- Prioritizing effective use of the company's resources
- Creating a tool to measure outcomes of the company's activities against its mission and objectives
- Establishing an apparatus to allow participation and build consensus on ways to achieve the company's goals
In addition, many financial institutions now require a strategic plan be submitted as part of the loan application process.
Components of the process
Strategic planning includes an understanding or development of a company's mission and vision, recognition of its ethics and values, and identification of its strategic direction. The planning focuses on analysis, planning and identification of tactics.
A mission statement is a powerful tool to clearly define your company's reason for existence. It is the articulation of how your dream is going to become a reality. It sets the tone, defines the path you will follow and acts as a guiding principle for your company.
Your mission statement tells your customers exactly what your company stands for, believes in and what you intend to achieve (for more information, see "Creating a mission statement," by Vicki M. Daughdrill, The Green Sheet, Jan. 10, 2005, issue 05:01:01).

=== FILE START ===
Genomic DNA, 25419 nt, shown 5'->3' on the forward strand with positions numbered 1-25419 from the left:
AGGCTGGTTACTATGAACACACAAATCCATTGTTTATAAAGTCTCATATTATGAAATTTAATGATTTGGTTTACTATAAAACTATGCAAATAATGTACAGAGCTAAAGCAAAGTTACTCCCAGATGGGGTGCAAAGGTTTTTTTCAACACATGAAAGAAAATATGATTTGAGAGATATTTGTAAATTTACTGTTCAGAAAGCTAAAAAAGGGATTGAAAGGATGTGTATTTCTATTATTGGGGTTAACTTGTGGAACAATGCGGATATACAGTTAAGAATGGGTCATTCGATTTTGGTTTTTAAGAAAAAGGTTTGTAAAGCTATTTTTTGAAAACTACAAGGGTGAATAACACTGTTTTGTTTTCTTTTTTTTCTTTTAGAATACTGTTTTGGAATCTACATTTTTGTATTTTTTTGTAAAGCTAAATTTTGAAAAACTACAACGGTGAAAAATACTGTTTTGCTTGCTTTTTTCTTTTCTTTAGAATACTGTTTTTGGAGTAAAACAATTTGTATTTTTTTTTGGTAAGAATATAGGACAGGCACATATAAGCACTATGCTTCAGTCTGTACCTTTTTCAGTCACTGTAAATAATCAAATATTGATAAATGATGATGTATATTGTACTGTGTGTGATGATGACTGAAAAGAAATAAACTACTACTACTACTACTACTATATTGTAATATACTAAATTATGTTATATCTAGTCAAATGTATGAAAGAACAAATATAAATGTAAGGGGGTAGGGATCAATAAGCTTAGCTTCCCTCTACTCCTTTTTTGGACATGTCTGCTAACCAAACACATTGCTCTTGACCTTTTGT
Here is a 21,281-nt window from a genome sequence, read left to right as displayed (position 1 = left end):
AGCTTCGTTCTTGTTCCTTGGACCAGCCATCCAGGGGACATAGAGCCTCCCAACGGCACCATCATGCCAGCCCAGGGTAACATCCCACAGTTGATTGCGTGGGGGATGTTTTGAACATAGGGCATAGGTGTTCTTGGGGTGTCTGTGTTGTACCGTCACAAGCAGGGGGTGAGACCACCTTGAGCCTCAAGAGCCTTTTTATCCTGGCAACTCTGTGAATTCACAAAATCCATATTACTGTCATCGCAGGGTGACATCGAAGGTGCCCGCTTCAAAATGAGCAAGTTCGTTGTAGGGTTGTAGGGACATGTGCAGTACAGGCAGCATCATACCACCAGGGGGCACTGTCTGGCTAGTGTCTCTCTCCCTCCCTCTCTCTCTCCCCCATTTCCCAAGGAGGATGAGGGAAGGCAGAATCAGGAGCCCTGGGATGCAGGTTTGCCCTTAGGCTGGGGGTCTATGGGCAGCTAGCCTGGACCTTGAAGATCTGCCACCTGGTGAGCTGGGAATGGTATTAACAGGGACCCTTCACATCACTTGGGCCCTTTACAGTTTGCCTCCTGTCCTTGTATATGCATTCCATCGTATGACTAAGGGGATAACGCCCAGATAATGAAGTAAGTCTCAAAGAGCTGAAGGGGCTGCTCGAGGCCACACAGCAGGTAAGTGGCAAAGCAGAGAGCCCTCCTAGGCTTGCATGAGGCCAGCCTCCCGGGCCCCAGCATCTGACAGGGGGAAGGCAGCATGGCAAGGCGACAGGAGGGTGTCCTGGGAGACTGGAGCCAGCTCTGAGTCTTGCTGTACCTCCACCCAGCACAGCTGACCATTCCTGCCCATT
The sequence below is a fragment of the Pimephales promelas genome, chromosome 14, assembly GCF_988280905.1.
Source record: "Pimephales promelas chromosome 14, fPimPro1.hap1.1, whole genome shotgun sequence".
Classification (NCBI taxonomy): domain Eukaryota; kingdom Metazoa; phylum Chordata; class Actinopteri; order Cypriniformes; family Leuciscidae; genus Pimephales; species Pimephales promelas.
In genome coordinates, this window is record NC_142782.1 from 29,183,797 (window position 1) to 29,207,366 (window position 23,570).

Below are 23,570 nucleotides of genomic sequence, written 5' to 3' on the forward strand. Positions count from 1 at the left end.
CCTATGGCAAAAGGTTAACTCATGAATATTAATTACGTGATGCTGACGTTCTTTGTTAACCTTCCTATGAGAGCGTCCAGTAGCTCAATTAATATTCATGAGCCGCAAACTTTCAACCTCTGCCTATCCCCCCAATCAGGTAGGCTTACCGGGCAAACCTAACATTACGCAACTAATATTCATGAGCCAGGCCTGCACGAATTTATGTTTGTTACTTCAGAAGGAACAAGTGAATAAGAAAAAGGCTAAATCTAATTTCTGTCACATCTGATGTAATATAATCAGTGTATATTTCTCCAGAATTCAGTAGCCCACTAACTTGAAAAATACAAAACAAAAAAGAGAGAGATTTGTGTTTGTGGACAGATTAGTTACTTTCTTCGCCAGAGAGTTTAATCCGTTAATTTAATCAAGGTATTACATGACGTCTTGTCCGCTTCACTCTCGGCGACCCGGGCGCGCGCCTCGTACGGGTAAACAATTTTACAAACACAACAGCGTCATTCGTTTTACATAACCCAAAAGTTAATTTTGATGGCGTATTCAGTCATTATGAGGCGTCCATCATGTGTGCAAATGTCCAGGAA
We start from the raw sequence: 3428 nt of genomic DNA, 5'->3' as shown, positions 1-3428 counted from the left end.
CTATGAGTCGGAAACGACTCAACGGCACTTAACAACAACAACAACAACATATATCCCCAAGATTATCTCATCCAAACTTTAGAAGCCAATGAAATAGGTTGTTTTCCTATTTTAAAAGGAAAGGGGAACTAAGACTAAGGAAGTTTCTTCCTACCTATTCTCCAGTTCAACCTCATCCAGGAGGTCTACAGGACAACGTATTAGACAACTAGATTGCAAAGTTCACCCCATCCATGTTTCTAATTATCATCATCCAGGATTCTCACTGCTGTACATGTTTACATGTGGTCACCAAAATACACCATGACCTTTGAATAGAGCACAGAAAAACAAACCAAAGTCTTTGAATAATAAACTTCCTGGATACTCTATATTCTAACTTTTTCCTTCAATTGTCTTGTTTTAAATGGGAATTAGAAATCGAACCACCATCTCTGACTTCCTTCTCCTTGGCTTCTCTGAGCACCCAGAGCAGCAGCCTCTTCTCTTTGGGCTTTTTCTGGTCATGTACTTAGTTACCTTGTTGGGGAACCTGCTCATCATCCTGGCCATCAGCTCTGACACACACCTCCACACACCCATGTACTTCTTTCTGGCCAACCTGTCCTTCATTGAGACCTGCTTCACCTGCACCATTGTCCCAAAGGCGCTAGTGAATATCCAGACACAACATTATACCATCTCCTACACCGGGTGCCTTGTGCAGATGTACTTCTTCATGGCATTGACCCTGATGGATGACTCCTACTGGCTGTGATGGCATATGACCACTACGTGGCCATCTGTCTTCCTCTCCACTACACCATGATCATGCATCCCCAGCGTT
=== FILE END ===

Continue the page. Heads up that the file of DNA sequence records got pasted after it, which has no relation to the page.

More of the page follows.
As for vision, the big-picture concept focuses your thoughts, feelings and actions toward realizing that vision (for more information, see "Creating your business vision," by Vicki M. Daughdrill, The Green Sheet, Dec. 13, 2004, issue 04:12:01).
Additionally, recognition of your company's core ethics and values is essential, as they drive the business culture, establish priorities and determine what strategies will be employed.
Developing a strategic plan
There are several methods for determining which strategic planning process will work for your company. These include organizing objectives by hierarchies, utilizing the "top rank objective," evaluating goal congruency, and setting short-term, medium-term and long-term goals.
Once you determine which method best suits your company, the next step is conducting the strategic planning process. Here is a simple, step-by-step guide to assist you in starting the process for your company.
1. Determine the process. How do you want to go about conducting the planning session? Before the session, identify the participants, facilitator, timeline and expected outcome.
2. Review and analysis. It is essential to review the present status of the business. A look back over the past one to two years will help you evaluate the trends facing your business. Conduct a thorough SWOT (strengths, weaknesses, opportunities, threats) analysis.
Ask yourself these questions about the period:
a. Was the company profitable?
b. Did the business experience growth?
c. Did it add or lose customers?
d. Was it able to sustain its profit margin?
e. What happened to its market share?